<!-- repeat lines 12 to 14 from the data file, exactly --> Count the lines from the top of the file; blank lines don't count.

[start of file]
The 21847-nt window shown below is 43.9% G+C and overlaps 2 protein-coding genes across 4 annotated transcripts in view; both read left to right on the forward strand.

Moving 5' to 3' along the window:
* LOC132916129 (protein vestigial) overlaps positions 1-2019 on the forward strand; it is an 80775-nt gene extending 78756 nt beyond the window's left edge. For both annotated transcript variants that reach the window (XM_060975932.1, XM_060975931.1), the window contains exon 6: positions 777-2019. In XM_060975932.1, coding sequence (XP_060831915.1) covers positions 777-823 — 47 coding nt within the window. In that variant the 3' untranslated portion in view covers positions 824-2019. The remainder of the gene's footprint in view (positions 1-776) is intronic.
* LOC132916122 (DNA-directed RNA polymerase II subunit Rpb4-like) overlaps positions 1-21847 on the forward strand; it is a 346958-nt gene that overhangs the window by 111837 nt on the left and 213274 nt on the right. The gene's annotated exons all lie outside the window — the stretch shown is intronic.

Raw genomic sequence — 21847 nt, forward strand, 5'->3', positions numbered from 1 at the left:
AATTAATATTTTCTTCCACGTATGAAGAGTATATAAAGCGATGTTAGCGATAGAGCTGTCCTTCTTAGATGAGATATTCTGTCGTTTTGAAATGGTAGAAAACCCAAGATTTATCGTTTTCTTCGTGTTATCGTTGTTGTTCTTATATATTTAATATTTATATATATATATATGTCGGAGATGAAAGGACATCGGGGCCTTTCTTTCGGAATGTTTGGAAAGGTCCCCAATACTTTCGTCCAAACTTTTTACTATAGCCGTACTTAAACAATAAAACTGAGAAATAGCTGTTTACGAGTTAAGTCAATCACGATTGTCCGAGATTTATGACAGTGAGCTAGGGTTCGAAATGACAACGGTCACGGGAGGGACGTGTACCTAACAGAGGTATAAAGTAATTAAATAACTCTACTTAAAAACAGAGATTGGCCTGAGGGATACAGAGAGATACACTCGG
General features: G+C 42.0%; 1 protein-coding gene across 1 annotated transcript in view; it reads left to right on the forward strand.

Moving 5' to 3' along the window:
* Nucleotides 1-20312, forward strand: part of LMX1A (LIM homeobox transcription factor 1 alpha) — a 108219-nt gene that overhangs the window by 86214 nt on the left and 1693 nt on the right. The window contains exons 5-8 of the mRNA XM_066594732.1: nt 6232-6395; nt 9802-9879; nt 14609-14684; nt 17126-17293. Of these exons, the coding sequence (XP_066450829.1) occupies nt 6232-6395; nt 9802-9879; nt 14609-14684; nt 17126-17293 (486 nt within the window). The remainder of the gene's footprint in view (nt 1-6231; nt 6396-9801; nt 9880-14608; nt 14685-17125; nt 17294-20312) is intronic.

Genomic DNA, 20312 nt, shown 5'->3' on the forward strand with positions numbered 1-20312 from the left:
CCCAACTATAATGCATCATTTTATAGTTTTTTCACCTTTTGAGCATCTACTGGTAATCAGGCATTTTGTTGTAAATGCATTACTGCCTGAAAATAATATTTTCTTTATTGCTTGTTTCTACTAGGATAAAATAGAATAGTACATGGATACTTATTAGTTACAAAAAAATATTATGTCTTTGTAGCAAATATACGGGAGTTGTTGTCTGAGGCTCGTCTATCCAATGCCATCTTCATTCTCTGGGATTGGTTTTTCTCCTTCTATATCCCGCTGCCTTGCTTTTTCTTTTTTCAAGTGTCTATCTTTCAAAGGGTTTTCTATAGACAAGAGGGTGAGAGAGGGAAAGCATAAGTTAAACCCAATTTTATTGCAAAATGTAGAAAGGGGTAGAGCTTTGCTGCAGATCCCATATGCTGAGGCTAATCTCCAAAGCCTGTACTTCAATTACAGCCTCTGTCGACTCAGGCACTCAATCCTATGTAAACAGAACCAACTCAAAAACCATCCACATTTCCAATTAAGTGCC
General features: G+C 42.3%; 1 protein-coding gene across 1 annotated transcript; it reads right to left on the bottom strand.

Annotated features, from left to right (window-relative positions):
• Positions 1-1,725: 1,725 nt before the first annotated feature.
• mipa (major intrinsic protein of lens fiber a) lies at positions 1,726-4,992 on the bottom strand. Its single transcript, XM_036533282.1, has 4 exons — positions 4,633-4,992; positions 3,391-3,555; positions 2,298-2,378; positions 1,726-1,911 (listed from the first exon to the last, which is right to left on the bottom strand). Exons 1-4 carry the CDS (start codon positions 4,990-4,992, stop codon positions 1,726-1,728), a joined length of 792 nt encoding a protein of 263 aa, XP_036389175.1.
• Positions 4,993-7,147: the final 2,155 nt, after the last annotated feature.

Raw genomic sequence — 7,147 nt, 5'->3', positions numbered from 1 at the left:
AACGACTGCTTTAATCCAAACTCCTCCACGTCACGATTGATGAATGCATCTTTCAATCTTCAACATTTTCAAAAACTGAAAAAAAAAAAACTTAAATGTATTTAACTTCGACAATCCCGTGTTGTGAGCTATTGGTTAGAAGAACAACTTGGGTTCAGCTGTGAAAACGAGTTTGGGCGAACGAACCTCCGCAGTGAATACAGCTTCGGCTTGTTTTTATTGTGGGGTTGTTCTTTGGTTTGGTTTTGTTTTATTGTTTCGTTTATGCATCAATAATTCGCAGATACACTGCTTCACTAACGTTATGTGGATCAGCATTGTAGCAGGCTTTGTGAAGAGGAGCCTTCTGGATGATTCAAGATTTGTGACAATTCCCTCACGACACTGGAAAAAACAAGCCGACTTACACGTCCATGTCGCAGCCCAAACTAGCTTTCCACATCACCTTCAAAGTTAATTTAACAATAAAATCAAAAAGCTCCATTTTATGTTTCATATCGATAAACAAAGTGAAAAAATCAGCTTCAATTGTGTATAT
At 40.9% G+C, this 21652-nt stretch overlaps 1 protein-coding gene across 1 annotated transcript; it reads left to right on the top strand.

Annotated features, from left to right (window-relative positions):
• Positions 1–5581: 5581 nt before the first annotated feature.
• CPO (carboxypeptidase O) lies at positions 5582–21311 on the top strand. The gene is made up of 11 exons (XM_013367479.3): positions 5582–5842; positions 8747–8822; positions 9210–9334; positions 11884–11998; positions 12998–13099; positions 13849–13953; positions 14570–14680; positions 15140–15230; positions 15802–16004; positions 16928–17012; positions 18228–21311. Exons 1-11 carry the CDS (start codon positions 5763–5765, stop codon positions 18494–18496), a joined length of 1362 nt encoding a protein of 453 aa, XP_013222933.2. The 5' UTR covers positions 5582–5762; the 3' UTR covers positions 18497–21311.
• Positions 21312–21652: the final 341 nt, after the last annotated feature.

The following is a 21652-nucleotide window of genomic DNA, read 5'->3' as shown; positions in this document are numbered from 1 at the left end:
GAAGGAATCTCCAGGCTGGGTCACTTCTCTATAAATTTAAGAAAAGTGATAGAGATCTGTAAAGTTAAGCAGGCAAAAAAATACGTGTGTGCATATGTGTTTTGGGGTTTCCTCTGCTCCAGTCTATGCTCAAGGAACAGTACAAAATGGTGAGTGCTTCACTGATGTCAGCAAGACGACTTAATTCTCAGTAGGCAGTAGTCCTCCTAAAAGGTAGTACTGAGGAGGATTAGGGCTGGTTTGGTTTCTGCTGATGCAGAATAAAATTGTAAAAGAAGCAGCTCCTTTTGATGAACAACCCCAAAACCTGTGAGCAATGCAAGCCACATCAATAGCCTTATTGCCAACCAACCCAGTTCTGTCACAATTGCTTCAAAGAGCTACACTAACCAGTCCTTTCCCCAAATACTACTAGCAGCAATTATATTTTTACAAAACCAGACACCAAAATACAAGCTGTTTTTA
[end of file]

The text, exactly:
General features: G+C 42.3%; 1 protein-coding gene across 1 annotated transcript; it reads right to left on the bottom strand.

Annotated features, from left to right (window-relative positions):
• Positions 1-1,725: 1,725 nt before the first annotated feature.